, Volume 56, Issue 1, pp 11–43 | Cite as

Living off the Sun: chlorophylls, bacteriochlorophylls and rhodopsins



Pigments absorbing 350–1,050 nm radiation have had an important role on the Earth for at least 3.5 billion years. The ion pumping rhodopsins absorb blue and green photons using retinal and pump ions across cell membranes. Bacteriochlorophylls (BChl), absorbing in the violet/blue and near infra red (NIR), power anoxygenic photosynthesis, with one photoreaction centre; and chlorophylls (Chl), absorbing in the violet/blue and red (occasionally NIR) power oxygenic photosynthesis, with two photoreaction centres. The accessory (bacterio)chlorophylls add to the spectral range (bandwidth) of photon absorption, e.g., in algae living at depth in clear oceanic water and in algae and photosynthetic (PS) bacteria in microbial mats. Organism size, via the package effect, determines the photon absorption benefit of the costs of synthesis of the pigment–protein complexes. There are unresolved issues as to the evolution of Chls vs. BChls and the role of violet/blue and NIR radiation in PS bacteria.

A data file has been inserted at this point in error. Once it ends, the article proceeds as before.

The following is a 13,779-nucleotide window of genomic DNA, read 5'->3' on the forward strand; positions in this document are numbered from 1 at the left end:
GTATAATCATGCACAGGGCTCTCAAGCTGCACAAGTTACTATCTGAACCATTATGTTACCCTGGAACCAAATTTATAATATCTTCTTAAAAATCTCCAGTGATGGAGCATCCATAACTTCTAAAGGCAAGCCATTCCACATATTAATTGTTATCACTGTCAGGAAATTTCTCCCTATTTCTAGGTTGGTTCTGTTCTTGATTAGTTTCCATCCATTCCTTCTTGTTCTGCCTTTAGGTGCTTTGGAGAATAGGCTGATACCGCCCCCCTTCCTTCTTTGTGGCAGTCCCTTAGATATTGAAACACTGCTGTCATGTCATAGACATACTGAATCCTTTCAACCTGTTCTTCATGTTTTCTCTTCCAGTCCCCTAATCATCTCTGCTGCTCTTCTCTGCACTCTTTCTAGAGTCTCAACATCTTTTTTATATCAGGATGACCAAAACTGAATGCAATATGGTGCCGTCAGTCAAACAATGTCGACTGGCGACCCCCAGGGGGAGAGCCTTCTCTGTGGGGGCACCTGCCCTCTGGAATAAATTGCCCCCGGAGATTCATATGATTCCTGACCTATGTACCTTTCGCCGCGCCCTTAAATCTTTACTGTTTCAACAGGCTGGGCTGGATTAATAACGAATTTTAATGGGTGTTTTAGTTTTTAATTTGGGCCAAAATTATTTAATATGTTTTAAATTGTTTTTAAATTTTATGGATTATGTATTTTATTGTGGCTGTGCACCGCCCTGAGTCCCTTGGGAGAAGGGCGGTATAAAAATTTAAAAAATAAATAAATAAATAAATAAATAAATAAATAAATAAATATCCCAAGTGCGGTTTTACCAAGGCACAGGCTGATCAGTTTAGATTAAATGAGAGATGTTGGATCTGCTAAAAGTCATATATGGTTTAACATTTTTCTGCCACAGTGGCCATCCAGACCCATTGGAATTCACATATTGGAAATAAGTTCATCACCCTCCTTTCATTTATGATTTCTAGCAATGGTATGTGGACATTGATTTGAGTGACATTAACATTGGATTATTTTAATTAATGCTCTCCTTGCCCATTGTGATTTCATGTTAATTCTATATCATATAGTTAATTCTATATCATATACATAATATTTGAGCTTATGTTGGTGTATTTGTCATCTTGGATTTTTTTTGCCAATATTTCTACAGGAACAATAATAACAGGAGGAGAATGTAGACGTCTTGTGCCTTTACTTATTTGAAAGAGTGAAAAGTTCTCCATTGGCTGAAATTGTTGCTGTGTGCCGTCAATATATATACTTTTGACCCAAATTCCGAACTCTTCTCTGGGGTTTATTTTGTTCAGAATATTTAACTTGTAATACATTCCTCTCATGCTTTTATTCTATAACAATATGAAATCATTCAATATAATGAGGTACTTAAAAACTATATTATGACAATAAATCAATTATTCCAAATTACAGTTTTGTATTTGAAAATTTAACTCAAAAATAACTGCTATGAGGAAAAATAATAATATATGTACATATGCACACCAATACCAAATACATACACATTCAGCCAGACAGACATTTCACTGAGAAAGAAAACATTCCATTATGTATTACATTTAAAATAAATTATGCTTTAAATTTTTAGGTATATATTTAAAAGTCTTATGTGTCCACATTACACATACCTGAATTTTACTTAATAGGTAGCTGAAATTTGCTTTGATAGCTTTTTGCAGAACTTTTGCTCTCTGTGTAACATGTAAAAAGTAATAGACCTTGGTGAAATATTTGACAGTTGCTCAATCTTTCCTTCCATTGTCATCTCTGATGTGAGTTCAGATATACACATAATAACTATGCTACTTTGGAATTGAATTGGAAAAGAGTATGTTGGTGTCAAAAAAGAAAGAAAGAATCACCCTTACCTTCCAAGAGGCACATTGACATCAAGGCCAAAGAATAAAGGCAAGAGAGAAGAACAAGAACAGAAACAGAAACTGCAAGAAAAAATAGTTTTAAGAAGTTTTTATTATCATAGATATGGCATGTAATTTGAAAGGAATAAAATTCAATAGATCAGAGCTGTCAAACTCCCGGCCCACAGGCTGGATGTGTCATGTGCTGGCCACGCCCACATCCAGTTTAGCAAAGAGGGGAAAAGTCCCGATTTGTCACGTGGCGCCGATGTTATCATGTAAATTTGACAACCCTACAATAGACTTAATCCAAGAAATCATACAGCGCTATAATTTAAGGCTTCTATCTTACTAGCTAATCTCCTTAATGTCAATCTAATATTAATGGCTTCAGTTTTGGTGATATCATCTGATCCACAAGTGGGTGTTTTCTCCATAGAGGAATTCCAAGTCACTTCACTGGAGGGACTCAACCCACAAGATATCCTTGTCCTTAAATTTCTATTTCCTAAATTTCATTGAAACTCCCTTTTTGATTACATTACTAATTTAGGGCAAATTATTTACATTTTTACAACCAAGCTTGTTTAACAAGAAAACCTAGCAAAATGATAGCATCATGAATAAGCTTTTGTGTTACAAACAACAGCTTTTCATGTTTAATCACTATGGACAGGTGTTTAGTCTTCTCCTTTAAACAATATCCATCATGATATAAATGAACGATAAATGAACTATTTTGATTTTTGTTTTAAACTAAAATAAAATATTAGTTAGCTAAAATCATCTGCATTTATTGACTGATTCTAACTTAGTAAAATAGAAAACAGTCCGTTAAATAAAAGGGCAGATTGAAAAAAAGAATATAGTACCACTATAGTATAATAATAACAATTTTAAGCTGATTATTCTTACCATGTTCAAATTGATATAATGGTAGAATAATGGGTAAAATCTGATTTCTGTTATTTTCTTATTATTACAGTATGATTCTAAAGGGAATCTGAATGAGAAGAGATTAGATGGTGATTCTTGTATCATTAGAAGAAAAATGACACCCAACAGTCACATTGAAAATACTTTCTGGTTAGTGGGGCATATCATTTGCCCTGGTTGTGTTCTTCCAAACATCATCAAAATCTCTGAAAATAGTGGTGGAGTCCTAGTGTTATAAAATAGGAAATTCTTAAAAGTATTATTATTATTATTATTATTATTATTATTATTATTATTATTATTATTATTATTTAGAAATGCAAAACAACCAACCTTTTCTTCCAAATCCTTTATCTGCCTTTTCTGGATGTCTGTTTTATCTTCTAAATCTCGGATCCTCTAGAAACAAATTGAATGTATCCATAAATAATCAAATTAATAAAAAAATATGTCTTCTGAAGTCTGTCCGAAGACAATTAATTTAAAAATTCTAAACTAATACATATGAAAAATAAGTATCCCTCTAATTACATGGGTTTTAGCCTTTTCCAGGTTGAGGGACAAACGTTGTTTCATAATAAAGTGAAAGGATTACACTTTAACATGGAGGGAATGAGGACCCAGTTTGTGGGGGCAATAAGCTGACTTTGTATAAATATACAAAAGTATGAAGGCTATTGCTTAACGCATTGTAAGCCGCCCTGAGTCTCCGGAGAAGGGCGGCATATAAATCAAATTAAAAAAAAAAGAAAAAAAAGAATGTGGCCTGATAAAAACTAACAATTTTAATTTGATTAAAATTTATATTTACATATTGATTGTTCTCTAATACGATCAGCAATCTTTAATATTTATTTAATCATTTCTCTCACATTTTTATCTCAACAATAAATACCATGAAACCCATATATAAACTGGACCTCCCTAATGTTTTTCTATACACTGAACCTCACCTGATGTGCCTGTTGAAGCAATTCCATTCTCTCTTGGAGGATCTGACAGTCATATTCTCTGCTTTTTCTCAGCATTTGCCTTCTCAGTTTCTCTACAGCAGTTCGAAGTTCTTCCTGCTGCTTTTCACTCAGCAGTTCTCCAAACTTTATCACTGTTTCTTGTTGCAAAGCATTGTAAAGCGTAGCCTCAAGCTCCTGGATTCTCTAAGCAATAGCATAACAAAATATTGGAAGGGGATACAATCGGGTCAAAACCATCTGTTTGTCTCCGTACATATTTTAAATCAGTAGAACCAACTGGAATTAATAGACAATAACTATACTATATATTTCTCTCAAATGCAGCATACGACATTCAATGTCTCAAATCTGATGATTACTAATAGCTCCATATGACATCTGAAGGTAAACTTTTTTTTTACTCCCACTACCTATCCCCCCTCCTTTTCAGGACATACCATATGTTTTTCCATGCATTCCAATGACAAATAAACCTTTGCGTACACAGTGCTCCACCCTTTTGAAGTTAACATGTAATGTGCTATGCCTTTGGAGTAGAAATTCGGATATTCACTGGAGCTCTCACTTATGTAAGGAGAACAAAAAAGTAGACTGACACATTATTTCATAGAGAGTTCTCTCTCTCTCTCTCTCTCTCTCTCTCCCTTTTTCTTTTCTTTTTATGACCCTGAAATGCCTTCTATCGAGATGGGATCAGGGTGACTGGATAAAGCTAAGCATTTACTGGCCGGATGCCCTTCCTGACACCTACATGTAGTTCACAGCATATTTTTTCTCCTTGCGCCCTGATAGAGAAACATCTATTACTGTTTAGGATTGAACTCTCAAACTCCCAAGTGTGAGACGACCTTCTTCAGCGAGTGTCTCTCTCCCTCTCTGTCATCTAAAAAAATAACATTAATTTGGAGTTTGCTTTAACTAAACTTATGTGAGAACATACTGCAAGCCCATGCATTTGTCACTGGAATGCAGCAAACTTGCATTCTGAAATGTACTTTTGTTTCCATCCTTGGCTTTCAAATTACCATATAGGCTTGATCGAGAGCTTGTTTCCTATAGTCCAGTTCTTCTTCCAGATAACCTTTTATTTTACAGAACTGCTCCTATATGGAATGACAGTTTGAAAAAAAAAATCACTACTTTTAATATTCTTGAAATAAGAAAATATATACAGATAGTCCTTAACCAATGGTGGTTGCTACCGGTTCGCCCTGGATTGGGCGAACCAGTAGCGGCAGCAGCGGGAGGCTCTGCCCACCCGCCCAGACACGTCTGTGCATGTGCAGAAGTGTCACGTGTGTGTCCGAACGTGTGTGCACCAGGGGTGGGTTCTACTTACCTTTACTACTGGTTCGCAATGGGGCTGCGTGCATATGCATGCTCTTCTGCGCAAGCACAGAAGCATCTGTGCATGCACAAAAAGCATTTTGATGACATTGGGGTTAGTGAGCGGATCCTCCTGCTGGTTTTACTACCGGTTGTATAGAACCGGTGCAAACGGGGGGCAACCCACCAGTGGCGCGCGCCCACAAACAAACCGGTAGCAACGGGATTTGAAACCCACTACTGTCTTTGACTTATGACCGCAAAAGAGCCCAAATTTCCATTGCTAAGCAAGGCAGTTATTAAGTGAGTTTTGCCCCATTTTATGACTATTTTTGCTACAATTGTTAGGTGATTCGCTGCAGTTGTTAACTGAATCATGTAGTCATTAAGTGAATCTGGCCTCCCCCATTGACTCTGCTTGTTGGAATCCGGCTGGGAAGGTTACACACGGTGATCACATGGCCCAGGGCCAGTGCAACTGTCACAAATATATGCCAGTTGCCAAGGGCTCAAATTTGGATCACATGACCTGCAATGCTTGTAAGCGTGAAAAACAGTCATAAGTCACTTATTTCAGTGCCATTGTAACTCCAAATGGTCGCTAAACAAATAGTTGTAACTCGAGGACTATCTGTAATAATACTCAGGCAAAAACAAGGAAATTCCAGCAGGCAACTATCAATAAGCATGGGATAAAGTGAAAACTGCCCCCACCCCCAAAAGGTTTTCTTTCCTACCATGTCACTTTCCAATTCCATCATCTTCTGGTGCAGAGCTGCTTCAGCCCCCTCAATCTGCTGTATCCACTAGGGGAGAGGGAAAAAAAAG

aerobic anoxygenic aerobic photosynthesis






electron transport rate


Great Oxidation Event


high performance liquid chromatography


light-emitting diode


lateral gene transfer


magnesium-2,4-divinyl phaeoporphyrin monomethyl ester A5




reaction center


thin layer chromatography




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Copyright information

© The Institute of Experimental Botany 2018

Authors and Affiliations

  • A. W. D. Larkum
    • 1
  • R. J. Ritchie
    • 2
  • J. A. Raven
    • 3
    • 1
  1. 1.Global Climate Cluster, Building 4University of Technology SydneyBroadwayAustralia
  2. 2.Tropical Environmental Plant Biology Unit, Faculty of Technology and EnvironmentPrince of Songkla University PhuketKathu, PhuketThailand
  3. 3.University of Dundee at the James Hutton InstituteInvergowrie, DundeeUK

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